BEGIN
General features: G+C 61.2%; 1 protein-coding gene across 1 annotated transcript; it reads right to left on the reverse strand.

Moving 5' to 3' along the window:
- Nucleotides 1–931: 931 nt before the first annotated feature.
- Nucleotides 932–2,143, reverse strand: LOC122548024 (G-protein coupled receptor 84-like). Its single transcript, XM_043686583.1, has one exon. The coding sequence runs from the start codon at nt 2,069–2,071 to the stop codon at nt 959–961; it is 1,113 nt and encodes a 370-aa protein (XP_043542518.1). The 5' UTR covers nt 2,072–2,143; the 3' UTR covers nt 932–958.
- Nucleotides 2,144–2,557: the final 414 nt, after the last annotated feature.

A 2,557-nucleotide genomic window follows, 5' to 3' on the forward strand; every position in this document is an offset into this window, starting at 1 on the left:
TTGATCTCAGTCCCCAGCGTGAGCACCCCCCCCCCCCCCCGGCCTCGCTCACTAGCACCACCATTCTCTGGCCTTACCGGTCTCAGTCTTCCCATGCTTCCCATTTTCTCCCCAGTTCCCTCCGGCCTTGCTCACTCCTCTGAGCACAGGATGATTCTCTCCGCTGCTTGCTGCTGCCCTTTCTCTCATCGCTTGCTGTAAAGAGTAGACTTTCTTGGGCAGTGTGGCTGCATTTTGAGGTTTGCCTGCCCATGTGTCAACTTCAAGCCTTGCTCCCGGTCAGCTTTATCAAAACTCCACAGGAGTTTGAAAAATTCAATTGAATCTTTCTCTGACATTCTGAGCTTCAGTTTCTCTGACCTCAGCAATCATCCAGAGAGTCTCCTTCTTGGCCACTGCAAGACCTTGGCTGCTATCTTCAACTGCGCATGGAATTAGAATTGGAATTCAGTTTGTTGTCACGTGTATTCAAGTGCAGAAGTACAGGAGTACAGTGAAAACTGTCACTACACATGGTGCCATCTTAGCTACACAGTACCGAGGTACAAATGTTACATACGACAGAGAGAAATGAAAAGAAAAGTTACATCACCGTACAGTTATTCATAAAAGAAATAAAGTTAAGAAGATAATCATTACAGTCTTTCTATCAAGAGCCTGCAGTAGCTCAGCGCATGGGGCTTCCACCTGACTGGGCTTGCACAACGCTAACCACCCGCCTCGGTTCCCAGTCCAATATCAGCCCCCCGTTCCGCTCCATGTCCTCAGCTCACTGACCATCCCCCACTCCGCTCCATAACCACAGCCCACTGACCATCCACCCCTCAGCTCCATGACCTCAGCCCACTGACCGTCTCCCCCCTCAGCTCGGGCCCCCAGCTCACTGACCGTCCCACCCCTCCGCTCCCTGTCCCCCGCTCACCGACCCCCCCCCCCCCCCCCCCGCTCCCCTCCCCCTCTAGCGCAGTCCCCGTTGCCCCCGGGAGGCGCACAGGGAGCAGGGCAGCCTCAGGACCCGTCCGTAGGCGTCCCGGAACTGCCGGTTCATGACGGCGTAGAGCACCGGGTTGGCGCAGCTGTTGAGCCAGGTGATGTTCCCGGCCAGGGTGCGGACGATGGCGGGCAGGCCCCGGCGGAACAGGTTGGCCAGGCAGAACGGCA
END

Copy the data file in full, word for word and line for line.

General features: G+C 61.2%; 1 protein-coding gene across 1 annotated transcript; it reads right to left on the reverse strand.

Moving 5' to 3' along the window:
- Nucleotides 1–931: 931 nt before the first annotated feature.
- Nucleotides 932–2,143, reverse strand: LOC122548024 (G-protein coupled receptor 84-like). Its single transcript, XM_043686583.1, has one exon. The coding sequence runs from the start codon at nt 2,069–2,071 to the stop codon at nt 959–961; it is 1,113 nt and encodes a 370-aa protein (XP_043542518.1). The 5' UTR covers nt 2,072–2,143; the 3' UTR covers nt 932–958.
- Nucleotides 2,144–2,557: the final 414 nt, after the last annotated feature.

A 2,557-nucleotide genomic window follows, 5' to 3' on the forward strand; every position in this document is an offset into this window, starting at 1 on the left:
TTGATCTCAGTCCCCAGCGTGAGCACCCCCCCCCCCCCCCGGCCTCGCTCACTAGCACCACCATTCTCTGGCCTTACCGGTCTCAGTCTTCCCATGCTTCCCATTTTCTCCCCAGTTCCCTCCGGCCTTGCTCACTCCTCTGAGCACAGGATGATTCTCTCCGCTGCTTGCTGCTGCCCTTTCTCTCATCGCTTGCTGTAAAGAGTAGACTTTCTTGGGCAGTGTGGCTGCATTTTGAGGTTTGCCTGCCCATGTGTCAACTTCAAGCCTTGCTCCCGGTCAGCTTTATCAAAACTCCACAGGAGTTTGAAAAATTCAATTGAATCTTTCTCTGACATTCTGAGCTTCAGTTTCTCTGACCTCAGCAATCATCCAGAGAGTCTCCTTCTTGGCCACTGCAAGACCTTGGCTGCTATCTTCAACTGCGCATGGAATTAGAATTGGAATTCAGTTTGTTGTCACGTGTATTCAAGTGCAGAAGTACAGGAGTACAGTGAAAACTGTCACTACACATGGTGCCATCTTAGCTACACAGTACCGAGGTACAAATGTTACATACGACAGAGAGAAATGAAAAGAAAAGTTACATCACCGTACAGTTATTCATAAAAGAAATAAAGTTAAGAAGATAATCATTACAGTCTTTCTATCAAGAGCCTGCAGTAGCTCAGCGCATGGGGCTTCCACCTGACTGGGCTTGCACAACGCTAACCACCCGCCTCGGTTCCCAGTCCAATATCAGCCCCCCGTTCCGCTCCATGTCCTCAGCTCACTGACCATCCCCCACTCCGCTCCATAACCACAGCCCACTGACCATCCACCCCTCAGCTCCATGACCTCAGCCCACTGACCGTCTCCCCCCTCAGCTCGGGCCCCCAGCTCACTGACCGTCCCACCCCTCCGCTCCCTGTCCCCCGCTCACCGACCCCCCCCCCCCCCCCCCCGCTCCCCTCCCCCTCTAGCGCAGTCCCCGTTGCCCCCGGGAGGCGCACAGGGAGCAGGGCAGCCTCAGGACCCGTCCGTAGGCGTCCCGGAACTGCCGGTTCATGACGGCGTAGAGCACCGGGTTGGCGCAGCTGTTGAGCCAGGTGATGTTCCCGGCCAGGGTGCGGACGATGGCGGGCAGGCCCCGGCGGAACAGGTTGGCCAGGCAGAACGGCA